The Federal Court of Australia has recently awarded both compensatory and additional damages in the Hugo Boss Trade Mark Management GmbH & Co Kg v Sasalili Oxford Fia case. Exemplary damages were introduced into the Australian Trade Marks Act in April 2013.

The applicant in this case was Hugo Boss Trade Mark Management GmbH & Co Kg, the trade mark vehicle of the famous German luxury fashion and style house. The respondent was Sasalili Oxford Fia, which has been manufacturing and offering a range of men’s, children’s, and women’s apparel bearing the mark BOSSIT, with the logo bearing a resemblance to Hugo Boss’ logo.

The BOSSIT-branded items were being sold primarily online (through a Facebook page serving as an online store) and were also sold in several local markets such as the Fairfield and Blacktown markets.

When the case first went to trial in early 2014, the Court had ordered the respondents to pay the applicant for infringing the Hugo Boss trade mark. Applicants successful on the issue of liability can elect to seek damages or an account of profits. The applicant chose damages. This is hardly unusual: respondents often claim that their expenses are such that they made no profit. An account of profits also excludes a claim for exemplary damages, which is largely a discretionary award.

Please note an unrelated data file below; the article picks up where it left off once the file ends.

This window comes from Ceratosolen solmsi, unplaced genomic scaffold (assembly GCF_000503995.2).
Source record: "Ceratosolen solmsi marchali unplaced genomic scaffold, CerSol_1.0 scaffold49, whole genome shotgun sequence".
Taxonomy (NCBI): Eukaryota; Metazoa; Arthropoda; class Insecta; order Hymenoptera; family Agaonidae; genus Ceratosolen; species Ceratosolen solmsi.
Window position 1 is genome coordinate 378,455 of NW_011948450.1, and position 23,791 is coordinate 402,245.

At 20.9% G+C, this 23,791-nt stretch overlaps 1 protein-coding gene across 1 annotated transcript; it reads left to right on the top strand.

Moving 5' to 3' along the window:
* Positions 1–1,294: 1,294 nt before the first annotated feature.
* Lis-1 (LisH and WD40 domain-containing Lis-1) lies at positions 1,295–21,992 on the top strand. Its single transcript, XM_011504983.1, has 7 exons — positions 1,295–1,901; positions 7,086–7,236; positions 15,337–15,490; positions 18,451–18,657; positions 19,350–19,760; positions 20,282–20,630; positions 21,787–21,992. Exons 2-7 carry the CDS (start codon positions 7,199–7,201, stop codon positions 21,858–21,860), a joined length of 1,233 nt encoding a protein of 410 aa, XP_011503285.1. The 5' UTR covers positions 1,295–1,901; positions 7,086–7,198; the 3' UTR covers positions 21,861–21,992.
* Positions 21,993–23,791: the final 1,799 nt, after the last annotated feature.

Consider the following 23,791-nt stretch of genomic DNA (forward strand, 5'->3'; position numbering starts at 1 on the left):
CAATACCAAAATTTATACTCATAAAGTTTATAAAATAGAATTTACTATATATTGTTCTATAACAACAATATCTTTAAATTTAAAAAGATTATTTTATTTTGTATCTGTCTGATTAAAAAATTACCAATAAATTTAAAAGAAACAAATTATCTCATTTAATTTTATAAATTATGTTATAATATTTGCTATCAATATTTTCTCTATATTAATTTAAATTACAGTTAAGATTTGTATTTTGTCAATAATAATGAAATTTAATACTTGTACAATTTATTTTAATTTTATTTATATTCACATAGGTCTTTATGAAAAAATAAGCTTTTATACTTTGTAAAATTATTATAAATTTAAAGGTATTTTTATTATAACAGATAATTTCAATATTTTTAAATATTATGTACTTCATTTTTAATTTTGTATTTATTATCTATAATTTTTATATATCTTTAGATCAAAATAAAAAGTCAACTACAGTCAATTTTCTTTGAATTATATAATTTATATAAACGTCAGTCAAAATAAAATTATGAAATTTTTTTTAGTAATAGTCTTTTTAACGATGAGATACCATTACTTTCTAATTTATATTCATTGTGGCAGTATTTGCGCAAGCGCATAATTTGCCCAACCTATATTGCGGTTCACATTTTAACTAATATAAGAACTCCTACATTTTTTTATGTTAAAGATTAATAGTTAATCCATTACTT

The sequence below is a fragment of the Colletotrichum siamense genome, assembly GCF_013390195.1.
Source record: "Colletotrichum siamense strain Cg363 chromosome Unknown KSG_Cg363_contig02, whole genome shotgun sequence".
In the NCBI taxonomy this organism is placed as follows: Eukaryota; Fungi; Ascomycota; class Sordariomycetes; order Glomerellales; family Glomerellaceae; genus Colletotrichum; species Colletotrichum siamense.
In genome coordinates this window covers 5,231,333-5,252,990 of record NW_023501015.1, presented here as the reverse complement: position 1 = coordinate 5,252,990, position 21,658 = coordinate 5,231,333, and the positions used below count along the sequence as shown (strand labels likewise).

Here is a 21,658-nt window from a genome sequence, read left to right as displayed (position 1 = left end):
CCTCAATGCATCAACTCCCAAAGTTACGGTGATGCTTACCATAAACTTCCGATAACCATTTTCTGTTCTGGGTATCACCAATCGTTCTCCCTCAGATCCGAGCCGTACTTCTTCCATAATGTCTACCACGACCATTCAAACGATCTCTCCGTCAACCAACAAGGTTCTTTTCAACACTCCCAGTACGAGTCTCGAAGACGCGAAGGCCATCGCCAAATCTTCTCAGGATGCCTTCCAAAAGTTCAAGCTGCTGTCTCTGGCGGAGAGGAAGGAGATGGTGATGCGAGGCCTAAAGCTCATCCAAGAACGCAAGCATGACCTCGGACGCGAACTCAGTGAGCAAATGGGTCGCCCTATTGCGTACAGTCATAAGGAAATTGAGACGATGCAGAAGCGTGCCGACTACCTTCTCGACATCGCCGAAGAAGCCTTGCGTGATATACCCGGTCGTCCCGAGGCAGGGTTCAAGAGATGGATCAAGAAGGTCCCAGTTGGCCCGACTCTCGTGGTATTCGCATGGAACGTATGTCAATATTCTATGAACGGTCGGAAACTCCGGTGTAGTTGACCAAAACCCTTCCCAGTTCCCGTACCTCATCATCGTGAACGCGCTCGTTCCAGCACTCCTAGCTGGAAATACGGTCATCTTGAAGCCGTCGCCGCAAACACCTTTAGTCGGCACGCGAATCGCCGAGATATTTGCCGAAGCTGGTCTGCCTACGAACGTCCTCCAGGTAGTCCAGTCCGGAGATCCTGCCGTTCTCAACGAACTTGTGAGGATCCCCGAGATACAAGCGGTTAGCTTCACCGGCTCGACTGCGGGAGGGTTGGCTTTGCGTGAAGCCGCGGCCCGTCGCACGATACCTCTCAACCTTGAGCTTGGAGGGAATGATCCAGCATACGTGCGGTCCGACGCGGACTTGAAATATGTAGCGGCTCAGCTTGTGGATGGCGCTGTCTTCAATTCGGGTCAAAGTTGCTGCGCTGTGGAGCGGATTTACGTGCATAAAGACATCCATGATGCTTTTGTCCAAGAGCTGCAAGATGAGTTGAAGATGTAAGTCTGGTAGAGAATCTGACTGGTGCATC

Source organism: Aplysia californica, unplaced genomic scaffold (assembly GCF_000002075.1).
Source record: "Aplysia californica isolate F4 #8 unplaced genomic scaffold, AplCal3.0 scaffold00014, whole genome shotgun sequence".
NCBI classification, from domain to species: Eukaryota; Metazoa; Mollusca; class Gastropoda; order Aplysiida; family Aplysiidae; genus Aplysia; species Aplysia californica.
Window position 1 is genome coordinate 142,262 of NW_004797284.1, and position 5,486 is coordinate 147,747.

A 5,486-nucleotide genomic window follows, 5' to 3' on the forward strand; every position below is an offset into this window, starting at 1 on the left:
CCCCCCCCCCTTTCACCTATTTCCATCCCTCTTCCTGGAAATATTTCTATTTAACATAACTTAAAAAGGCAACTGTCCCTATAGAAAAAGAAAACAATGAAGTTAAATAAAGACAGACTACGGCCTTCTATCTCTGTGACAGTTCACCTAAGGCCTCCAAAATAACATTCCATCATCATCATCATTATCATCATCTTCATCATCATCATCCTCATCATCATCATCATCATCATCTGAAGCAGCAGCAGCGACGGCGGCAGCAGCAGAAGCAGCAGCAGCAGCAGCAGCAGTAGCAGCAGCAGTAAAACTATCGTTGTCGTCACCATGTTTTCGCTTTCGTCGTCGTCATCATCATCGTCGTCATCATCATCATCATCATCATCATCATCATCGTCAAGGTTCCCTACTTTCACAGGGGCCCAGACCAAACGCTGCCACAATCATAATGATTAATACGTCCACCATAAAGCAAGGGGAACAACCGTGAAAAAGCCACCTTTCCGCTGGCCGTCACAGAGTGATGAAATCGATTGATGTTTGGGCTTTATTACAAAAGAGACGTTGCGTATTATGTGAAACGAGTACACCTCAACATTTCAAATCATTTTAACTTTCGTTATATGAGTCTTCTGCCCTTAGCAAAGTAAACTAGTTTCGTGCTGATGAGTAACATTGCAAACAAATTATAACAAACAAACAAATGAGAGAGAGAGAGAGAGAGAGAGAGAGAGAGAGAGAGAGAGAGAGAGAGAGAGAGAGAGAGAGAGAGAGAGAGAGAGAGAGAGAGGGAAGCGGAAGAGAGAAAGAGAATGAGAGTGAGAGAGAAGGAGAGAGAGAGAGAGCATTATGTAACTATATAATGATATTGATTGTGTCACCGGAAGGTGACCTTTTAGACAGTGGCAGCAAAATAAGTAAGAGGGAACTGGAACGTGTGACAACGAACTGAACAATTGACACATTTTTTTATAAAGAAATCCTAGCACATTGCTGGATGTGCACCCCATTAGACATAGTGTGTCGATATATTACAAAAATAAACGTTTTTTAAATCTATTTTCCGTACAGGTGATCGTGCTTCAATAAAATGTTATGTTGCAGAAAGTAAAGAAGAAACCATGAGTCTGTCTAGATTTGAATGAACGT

Middleton J awarded additional damages after being presented evidence that the respondents continued selling the infringing products even after receiving the applicant’s cease and desist letter. Additionally, His Honour also took into account that the respondent’s products were of inferior quality, manufactured and sold through means that Hugo Boss would never have done themselves, much less approved of. The final compensatory damages awarded by the courts is $20,000 for infringement of Hugo Boss’ trade marks, plus $10,000 and $15,223.53 additional damages and costs of proceedings incurred by the applicant, respectively.

The Court considered the award of damages fair and a good deterrent to entities that would seek to engage in infringing activities in the Australian marketplace. These sort of skirmishes with small infringers inevitably cost more than is recovered, but are generally considered necessary by luxury brands to deter others.

This matter reminds me of a case I was involved in when I worked in Hong Kong: Montres Rolex S.A. v. Tsoi Chi Li [2001] HKCFI 996; HCMP 361/2001 (21 September 2001). In that case, the Defendant breached orders of the court relating to the cessation of his sale of fake Roles watches. The defendant was sentenced to three months’ imprisonment. On the issue of costs, the Court said: